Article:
In this album, I found myself. My fears, doubts, frustrations, hopes, dreams and desires were all laid out before me, through the eyes of a stranger. Mikel had used his words to somehow tell my story even though this wasn’t my story it all. He showed me that we all have the same struggles and triumphs, and most importantly that none of us are alone. There it was again, that great comfort: I was not alone. This album changed me without really changing me at all. I armed my fears like soldiers and, well, you know the rest. I will be forever grateful.

Jamie: A Strange, Strange GirlJamie spends most of her days with her husband as they attempt to raise 4 future TATE fans and all around decent human beings. In her free time, when not obsessively listening to her favorite bands and going to concerts, she is also an aspiring seamstress. She writes about her handmade wardrobe on her blog Such a Strange Girl, and is a regular contributor to This Is Nowhere.

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Comments
  1. Marc Kushner says:

    Jamie. You really are a writer. Excellent.

    Liked by 1 person

  2. Susan S. says:

    Jamie, you beautifully defended a remarkable album!

    Liked by 2 people

  3. treendabean says:

    Jamie, thank you for making a case for AAO, it’s my favorite TATE album too.

    Barely six months ago I went beyond casual listener and joined TATE fandom with All at Once the catalyst for the change.
    .
    Let me just say right off, I’m a terrible music fan. I generally just listen to music on the radio, and often my interest in a song or artist will only lasts as long as they’re in the rotation on my usual stations. I can’t remember the last time I bought an album and it takes a very special song for me to download a single. A few years back my local station happened to play Sometime Around Midnight while I was driving and I was so struck by this song that after I’d reached my destination I drove around the block a few times just to hear it through to the end, then immediately went on to buy it. I added it to my gym mix as a warm-up tune (gotta love that build up) and have been listening to it a few times a week for the last six years, but since I am a terrible music fan, and my craptastic local radio stations never play any other TATE music, Midnight was the only thing I knew and cared to know about the band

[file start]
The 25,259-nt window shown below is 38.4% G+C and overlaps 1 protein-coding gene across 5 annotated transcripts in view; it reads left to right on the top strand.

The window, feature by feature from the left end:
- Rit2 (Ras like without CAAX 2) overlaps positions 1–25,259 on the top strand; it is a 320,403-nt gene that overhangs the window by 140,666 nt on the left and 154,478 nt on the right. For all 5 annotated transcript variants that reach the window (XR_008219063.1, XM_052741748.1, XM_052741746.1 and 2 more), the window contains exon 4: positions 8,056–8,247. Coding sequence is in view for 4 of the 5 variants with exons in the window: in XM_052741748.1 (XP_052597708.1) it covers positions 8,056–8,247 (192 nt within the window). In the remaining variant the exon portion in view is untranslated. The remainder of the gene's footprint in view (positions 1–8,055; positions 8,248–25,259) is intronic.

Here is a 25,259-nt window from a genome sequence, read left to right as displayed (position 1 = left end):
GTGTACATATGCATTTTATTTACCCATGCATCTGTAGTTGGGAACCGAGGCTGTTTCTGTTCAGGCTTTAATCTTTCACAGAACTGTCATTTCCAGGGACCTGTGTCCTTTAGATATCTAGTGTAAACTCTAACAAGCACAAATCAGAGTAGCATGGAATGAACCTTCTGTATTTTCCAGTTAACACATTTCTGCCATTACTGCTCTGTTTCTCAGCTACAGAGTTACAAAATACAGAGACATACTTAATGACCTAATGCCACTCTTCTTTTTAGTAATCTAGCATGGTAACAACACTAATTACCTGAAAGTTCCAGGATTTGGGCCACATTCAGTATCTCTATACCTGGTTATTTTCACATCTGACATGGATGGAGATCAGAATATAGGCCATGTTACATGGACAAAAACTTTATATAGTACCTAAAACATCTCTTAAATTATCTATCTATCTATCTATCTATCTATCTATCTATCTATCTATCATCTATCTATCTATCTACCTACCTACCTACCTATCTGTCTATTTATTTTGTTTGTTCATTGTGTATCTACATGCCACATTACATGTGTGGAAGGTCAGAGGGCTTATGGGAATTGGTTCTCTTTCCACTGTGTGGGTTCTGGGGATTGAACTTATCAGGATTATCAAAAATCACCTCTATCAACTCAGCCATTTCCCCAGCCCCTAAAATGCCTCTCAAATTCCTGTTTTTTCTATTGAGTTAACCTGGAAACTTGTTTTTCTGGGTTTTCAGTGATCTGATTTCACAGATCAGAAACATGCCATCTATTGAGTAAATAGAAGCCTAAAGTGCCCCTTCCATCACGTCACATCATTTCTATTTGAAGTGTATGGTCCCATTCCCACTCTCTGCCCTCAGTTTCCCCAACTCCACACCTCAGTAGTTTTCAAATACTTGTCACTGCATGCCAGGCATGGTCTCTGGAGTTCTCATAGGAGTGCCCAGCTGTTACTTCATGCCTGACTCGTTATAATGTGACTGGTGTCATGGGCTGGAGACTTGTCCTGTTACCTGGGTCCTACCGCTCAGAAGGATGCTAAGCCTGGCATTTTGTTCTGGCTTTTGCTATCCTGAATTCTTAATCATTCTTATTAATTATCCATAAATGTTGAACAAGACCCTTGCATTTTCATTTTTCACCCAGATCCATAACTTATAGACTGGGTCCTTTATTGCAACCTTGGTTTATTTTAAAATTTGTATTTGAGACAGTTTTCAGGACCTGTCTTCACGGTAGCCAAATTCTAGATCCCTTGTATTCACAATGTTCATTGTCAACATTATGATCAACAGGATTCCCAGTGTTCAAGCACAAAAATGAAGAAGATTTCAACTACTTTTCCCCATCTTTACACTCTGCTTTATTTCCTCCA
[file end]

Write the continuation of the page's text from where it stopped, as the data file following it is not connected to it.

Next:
Then the big change happened. While searching for some music to play while I worked and I dialed in Midnight and made the fateful decision to hit the Mix button on YouTube which delivered the whole series of Bombastic videos. Holy mother, what a revelation. I literally sat there all afternoon not getting any work done because I was transfixed. It started with “That’s a great tune”, moved on to “yowsers, that’s another great tune” then (getting giddy at this point) “these guys are awesome”, and finished with an elated “this band can do no wrong”. I went right out and bought my first CD in ages and had All at Once on repeat in my car, and the deluxe Bombastic DVD playing on repeat in the background while at home for weeks. Weeks where I was becoming the obsessive kind of music fan, even as a teenager, I’d never been before, I bought all their other albums, devoured blogs, news, interviews, concert footage, and became more engaged in social media just to keep up.

    What gives?

    Honestly, I don’t know if I can fully express what gives. I just know that when I listened to All at Once for the first time something inside me switched on and there was a profound connect I’d never felt before. Unsure but still hopeful lyrics like “And I feel the water risin’ around us, Maybe that’s okay” resonated, and the music swelled, uplifted, and embraced.

    There are plenty of reasons why the debut album and SHB are fine albums in their own right, and I can add individual songs from both to my favorites of all time, but All at Once remains on top as my album choice for it being the album that brought me into the TATE fold, for having the “first love” among the albums kind of sentimentality attached to it, for its ability to be seamlessly listened from beginning to end, stirred and soothed in one stroke.

    Liked by 3 people

  4. This was a lovely post, Jamie.

    “Standing in stark contrast to the chaos that precedes it, the song offers a simple message: love is all that matters, all we can hope for, all that is worth anything in the end. It is the love song to end all love songs, the one I can sing to my children and my husband alike, the lyrics perfectly reflecting feelings so deep and intense, I would have sworn they could never be translated by mere words.”

    So perfect put.

    “This album changed me without really changing me at all. I armed my fears like soldiers and, well, you know the rest. I will be forever grateful.”

    Liked by 2 people

  5. […] TATE’s Best Album: The Case for All At Once […]